After all, if the SEC is following its core mission of investor protection and promoting capital formation and the efficient functioning of the markets, should it not, by doing that, also be promoting a sound financial system? And it’s not like bank regulation has prevented a series of bank crises since the Great Depression.

ICI stands ready to assist the SEC’s efforts to move forward with Chair White’s agenda, and also to help identify and discuss some areas that could be problematic, such as overly prescriptive liquidity management requirements or excessive public exposure of portfolio information, which can harm funds and their investors.

Over the next three days, we’ll be diving deeper into that agenda—and many other issues as well. I’m not going to walk you through the program—as Heidi explained, we’ve got an app for that—but I do want to wrap up by touching on a topic of special interest to me, one I’ll be moderating a panel on tomorrow morning. That topic—the evolution in funds’ payments to distributors—is the third trend I have an eye on.

As we speak, SEC examiners are conducting a sweep they call “Distribution in Guise.” Examiners are looking at what are colloquially referred to as “sub-accounting” services provided by broker-dealers through an omnibus account.

As you all know, Rule 12b-1 permits a fund to use its assets to pay for activities that are primarily intended to result in the sale of fund shares, as long as payments are made under a written plan approved by the fund’s board. The examiners’ concern is whether payments to intermediaries for other, non-distribution services, such as recordkeeping and sub-accounting, include hidden payments primarily intended to promote the sale of fund shares.

Now, a title like “Distribution in Guise” makes you wonder if the examiners might have had a finding in mind before the exam began. Officially, the exam is still ongoing, and the results have yet to be determined. But if I were still at the SEC, I’d be thinking hard about two very important points as I consider next steps.

The first point is that the very concept of “hidden fees” for legitimate non-distribution services is problematic.

If fees are hidden, they are hidden in plain sight. All fund fees—including fees for recordkeeping and sub-accounting—are included in the expense ratio, which everyone can see.

The second point involves the history of Rule 12b-1.

As the SEC has watched over the rule’s operation since it was adopted 35 years ago, it has always left discretion on oversight of payments to intermediaries in the capable hands of fund directors and trustees—an entirely appropriate responsibility for them.

Upholding this tradition is very important. It respects the business judgment of directors and trustees as they oversee the shareholder services that funds pay for, as well as the amounts that funds pay for those services.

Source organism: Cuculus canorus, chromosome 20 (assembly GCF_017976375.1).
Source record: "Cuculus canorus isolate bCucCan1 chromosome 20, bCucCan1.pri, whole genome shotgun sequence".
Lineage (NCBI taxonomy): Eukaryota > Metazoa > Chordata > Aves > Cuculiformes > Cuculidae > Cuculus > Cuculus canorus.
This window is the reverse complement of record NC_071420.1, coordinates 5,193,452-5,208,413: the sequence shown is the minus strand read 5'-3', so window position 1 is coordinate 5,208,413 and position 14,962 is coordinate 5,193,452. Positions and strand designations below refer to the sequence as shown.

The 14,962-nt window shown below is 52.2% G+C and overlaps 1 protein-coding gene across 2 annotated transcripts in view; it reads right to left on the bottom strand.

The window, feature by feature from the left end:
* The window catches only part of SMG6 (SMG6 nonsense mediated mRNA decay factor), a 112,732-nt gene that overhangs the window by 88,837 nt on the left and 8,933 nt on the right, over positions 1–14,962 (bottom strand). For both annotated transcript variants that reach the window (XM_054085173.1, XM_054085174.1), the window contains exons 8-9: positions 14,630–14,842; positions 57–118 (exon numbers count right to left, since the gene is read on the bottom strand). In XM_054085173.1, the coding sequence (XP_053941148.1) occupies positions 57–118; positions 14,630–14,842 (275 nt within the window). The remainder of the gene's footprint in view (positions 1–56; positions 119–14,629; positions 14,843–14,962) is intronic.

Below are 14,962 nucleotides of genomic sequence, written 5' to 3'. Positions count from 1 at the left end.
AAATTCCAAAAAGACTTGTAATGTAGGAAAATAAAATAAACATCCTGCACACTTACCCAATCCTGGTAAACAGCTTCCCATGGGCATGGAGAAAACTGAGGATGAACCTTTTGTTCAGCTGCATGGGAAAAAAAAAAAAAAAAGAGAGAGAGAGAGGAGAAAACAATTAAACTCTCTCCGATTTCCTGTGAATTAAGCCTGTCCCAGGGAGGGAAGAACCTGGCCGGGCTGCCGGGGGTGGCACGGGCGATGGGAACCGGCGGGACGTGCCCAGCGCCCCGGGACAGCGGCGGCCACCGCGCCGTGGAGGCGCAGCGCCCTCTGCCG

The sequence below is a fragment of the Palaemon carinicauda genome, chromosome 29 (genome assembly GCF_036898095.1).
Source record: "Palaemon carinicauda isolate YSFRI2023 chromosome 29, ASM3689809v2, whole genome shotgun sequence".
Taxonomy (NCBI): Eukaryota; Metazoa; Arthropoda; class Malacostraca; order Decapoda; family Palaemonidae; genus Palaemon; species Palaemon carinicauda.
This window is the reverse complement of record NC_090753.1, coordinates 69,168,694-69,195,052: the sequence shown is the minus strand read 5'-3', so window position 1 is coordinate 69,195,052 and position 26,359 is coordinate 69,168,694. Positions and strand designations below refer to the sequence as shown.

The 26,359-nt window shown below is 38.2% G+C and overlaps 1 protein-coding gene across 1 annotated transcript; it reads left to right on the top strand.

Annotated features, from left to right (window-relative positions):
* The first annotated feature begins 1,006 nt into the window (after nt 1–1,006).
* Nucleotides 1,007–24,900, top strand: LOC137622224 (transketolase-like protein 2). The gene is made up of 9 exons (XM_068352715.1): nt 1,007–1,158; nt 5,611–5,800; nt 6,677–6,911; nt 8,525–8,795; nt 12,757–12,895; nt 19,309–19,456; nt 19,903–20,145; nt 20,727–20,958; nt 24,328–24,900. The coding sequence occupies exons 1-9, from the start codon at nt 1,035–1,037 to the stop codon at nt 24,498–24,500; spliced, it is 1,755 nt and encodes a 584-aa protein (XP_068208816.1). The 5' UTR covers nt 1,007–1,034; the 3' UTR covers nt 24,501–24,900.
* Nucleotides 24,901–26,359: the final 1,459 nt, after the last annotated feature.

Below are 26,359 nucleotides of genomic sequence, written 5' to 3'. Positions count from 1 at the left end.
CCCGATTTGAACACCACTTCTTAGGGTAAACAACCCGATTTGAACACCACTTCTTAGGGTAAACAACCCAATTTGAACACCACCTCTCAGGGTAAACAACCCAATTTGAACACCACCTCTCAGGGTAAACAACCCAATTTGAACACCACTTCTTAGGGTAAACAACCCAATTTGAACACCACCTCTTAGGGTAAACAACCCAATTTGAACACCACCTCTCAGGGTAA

To do otherwise—to dismiss directors’ business judgment—would undermine their critical role. It also would override many years of sound legal interpretation in this area. It’s as simple as that.

One more thing—I was heartened to read recent comments from the co-chief of the Enforcement Division’s Asset Management Unit, in which she announced that the SEC will not engage in so-called “rulemaking through enforcement” in this area. This is good news indeed.

If the SEC staff believes changes should be made in this area, an open, transparent process is the only appropriate next step—it is the right next step in fundamental fairness, and the right next step under the Administrative Procedure Act’s legal requirements.

Of course, no matter the results of the exam, ICI stands ready to work with the SEC to help develop effective regulation and promote sound fiduciary practices, just as it has for the past 75 years.

It is our industry’s strength, resilience, and durability—our diamond-like qualities—that have served investors so well for so long. Our multi-faceted relationship with the SEC demonstrates those same qualities—and it is those qualities that will continue to serve investors down the road.

As far as I can tell, and I’ve done some digging on the subject, there is no gemstone to commemorate anniversaries past 75 years. But I’m sure we’ll find something. We’ll have to—because our shared dedication to the investing public is rock-solid. And that might be our most diamond-like quality of all.

Thank you very much for your time and attention.

Now, I am delighted to introduce our next speaker, SEC Commissioner Michael Piwowar. I was lucky to have had the opportunity to work with Commissioner Piwowar while I was on the SEC staff, and I know him to be true to his self-declared mandate—advancing and defending the SEC’s core mission.

Commissioner Piwowar is on his second tour of duty at the SEC. He was previously on the staff between 2002 and 2006 in the predecessor to the Division of Economic and Risk Analysis. You may not know this, but based on my research, Commissioner Piwowar is only the third PhD economist ever to serve as commissioner at the SEC.

Commissioner Piwowar’s storied career has taken him to the heart of some of the most difficult debates facing our industry—he has served as a senior economist on the President’s Council of Economic Advisers, and as the Republican chief economist for the U.S. Senate Committee on Banking, Housing, and Urban Affairs.

Commissioner, we are truly privileged to have you here today.

Ladies and gentlemen, please welcome SEC Commissioner Michael Piwowar.